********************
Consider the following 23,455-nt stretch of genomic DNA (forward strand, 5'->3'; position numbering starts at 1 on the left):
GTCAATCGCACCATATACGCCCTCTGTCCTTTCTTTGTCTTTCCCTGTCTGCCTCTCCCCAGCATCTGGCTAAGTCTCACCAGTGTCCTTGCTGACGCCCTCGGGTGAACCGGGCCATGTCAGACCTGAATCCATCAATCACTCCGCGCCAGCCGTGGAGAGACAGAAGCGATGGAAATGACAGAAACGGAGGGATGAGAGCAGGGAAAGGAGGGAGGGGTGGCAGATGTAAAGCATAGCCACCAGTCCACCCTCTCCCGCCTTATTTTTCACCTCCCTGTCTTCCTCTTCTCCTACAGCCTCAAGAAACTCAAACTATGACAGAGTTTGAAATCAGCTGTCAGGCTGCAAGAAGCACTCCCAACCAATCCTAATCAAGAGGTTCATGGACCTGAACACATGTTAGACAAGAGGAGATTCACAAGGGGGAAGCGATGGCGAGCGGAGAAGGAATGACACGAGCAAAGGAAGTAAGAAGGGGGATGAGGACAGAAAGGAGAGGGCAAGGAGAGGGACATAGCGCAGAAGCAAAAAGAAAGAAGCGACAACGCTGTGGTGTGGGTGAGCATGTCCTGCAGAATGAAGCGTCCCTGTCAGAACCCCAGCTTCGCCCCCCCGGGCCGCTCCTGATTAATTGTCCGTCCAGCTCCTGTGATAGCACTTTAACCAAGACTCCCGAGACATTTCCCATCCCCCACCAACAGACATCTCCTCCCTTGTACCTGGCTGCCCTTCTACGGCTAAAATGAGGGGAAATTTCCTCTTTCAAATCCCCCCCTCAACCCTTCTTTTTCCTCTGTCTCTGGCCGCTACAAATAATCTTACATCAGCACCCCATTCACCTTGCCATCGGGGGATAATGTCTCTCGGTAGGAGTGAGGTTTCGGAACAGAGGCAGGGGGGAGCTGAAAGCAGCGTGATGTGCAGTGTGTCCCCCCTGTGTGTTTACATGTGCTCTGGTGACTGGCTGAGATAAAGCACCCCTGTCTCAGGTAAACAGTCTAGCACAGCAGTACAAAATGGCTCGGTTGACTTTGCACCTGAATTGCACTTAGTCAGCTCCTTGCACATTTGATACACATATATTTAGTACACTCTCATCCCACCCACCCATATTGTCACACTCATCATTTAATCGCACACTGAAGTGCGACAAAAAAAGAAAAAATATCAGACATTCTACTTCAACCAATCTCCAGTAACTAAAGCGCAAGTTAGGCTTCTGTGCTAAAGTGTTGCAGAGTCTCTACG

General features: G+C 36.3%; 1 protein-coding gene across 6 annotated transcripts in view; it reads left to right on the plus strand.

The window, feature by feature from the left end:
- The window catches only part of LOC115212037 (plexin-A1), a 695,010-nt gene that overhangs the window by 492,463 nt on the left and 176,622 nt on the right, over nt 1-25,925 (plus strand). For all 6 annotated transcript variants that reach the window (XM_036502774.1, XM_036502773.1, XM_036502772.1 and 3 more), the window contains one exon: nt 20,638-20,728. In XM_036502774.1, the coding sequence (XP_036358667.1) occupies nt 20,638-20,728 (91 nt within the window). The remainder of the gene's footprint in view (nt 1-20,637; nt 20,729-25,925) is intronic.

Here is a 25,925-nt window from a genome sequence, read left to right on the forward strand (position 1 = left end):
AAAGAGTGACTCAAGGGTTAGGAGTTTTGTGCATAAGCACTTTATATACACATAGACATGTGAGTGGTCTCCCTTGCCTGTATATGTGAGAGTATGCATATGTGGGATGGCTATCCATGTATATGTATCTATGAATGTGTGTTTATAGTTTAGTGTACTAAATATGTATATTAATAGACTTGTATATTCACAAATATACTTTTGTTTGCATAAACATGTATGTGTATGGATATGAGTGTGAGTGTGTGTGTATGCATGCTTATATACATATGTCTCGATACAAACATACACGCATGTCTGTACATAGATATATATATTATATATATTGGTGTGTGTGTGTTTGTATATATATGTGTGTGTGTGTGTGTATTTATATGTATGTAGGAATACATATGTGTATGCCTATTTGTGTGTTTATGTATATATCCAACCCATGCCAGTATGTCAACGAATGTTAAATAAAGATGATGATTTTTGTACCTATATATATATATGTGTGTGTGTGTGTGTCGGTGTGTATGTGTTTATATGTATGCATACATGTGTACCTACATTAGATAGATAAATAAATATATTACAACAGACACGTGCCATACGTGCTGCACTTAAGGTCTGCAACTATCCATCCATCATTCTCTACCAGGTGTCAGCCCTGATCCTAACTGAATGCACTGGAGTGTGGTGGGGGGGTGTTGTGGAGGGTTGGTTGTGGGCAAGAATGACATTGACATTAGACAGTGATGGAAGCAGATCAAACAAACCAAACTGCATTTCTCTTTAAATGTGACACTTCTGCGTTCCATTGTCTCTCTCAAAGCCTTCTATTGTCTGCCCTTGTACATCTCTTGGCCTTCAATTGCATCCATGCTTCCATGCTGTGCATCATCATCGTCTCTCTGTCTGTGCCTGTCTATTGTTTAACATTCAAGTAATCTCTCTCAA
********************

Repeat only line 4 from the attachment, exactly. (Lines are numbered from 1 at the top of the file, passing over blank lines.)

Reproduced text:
The window, feature by feature from the left end: